Why did Judas go the old route of betrayal? What was the psychology behind such an event? Was it pure greed? He was the treasurer, and I’m sure temptation to greed was never far away for him. Was it jealousy? Some think to become treasurer he was highly respected by all including Jesus, but maybe he thought that he didn’t get the credit of a John or Peter. Was it disappointment that Jesus failed to strike decisively against the enemies of the Jewish Nation? Did he become frustrated that Jesus didn’t always follow the various traditions and so called laws of Judaism as a “good rabbi” should? Who knows the Judas’s precise psychology. What we do know that his actions were really as old as our first fruit eaters, Adam and Eve.
Yet, there was newness in the air, but it was hidden to the human eye. For even in the midst of “betrayal” and uncertainty with the disciples. Jesus had himself to give. Maybe Jesus wanted to remind them, and us, that in the middle of it all the junk of life his merciful presence will make a big difference. “Take and eat this is my body”. “This is my blood of the covenant”. This was new. This was different. This was not merely a remembering or recalling of past events. This was being connected to the one who had his body and life to give. This meant forgiveness of sins, especially when sin was there for everyone to see. When the sin of Judas was helping to bring the only one without sin to death. It is in this situation Jesus gives of himself.
What was new is that this forgiveness would no longer be
promised through the blood of goats, and bulls. That was the old way. This was a way that had to be done over and
over again. Sure blood was used, sure
forgiveness of sins was promised, but not like this. This was a new kind of deal. He had a covenant, a testament, a will. And according to Hebrews in order for this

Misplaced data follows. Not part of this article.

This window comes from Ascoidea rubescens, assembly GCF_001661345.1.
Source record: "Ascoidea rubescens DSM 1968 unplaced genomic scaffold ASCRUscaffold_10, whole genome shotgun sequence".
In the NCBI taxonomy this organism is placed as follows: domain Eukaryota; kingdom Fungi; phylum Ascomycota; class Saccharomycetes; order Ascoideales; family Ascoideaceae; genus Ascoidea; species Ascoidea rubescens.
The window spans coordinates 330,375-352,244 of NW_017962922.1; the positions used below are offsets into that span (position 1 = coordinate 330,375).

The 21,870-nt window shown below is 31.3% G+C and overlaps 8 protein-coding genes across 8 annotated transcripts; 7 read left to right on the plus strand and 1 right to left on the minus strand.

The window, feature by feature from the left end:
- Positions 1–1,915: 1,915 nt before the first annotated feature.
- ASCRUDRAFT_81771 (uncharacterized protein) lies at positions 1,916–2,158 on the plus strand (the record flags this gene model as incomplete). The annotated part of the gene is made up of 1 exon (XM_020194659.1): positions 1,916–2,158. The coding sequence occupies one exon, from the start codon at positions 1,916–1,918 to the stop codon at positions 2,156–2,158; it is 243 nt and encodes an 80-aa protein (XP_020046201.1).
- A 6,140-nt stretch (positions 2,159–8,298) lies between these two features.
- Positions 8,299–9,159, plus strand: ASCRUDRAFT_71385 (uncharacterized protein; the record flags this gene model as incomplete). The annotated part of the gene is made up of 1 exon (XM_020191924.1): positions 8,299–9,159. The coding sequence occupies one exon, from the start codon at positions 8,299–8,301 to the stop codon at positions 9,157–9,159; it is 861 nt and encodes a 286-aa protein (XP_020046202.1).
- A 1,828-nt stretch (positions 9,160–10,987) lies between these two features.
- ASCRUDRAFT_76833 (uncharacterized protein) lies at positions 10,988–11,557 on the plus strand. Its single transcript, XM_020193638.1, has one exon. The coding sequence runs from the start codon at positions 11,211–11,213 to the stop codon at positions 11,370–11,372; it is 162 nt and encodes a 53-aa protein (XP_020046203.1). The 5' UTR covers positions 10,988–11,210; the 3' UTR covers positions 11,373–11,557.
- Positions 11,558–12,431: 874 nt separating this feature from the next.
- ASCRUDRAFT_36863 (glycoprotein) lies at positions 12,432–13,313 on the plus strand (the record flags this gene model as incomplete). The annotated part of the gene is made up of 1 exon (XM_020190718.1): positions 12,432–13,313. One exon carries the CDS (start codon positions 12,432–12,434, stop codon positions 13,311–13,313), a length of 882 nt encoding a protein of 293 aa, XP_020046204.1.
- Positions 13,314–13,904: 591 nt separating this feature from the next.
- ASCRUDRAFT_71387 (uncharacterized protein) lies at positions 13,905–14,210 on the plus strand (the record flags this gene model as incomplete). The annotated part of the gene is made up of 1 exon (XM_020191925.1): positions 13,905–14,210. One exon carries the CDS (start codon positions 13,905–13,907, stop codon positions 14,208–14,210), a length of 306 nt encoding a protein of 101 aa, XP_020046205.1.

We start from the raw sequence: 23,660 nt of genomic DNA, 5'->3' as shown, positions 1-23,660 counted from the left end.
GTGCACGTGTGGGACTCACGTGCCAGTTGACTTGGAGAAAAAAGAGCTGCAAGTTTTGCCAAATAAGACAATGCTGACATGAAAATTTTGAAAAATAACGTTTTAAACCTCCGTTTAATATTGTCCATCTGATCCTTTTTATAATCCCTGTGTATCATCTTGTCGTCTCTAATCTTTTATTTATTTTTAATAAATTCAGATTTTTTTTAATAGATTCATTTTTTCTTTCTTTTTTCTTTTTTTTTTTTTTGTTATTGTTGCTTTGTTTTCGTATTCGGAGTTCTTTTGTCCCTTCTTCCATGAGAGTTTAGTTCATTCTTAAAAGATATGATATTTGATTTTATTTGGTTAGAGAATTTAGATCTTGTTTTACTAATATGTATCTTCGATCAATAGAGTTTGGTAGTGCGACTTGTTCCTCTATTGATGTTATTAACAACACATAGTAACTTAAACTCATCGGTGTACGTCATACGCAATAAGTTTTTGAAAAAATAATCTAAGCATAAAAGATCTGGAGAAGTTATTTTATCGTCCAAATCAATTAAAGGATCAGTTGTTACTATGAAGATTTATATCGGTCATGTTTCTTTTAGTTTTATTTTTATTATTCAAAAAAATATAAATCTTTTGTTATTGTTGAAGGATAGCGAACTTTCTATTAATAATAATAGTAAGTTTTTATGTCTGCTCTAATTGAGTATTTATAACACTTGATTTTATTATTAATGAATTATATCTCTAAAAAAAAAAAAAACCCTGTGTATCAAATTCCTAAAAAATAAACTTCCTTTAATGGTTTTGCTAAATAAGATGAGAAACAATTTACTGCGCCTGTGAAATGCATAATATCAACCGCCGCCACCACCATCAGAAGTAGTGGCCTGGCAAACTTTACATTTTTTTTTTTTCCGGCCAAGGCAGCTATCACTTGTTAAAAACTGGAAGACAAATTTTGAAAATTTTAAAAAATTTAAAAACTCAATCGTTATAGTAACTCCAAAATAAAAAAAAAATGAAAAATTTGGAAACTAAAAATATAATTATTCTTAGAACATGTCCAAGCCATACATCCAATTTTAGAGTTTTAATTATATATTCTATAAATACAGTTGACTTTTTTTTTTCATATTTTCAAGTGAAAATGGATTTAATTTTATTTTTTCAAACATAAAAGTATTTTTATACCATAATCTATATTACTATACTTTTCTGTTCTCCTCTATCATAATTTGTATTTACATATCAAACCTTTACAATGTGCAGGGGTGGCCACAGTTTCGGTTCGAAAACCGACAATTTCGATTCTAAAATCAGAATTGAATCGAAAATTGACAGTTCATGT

will or testament to be established and effective for the recipients, one had
to die. The book of Hebrews says “For
where a will is involved, the death of the one who made it must be
established. For a will takes effect
only at death….. Not only this, but
legally it can no longer be changed.
This is great news, it means that nothing greater or better than this
new testament can come along. The “new”
is now established forever by Christ’s shed blood on
Our reading gospel reading concludes with the sad account of Judas, who filled with remorse, goes ahead and takes his life. He even admitted that “He had sinned and betrayed innocent blood”. Yet due to his despair, he couldn’t buy into the greater truth that his “old sin” still did not match the “new testament” That is, no sin can escape forgiveness with Jesus around. The sin of Judas, and his ultimate destruction came about because he didn’t believe Jesus really could do it for him. He must have thought that either Jesus couldn’t’ or wouldn’t forgive him. Yet, we know that because of this New testament, Judas was wrong, because Jesus blood shed on our behalf, his new life is greater than Judas’s sin or our sin.
Can anything old and worn really be new again? Early in this message I said no. New is new, and old is old. Yet with this Jesus, you and I go from old worn, and even dead in sin, to brand new. So when Jesus looks at you he can really say “You know, your as good as new”. In fact in him we are. Amen.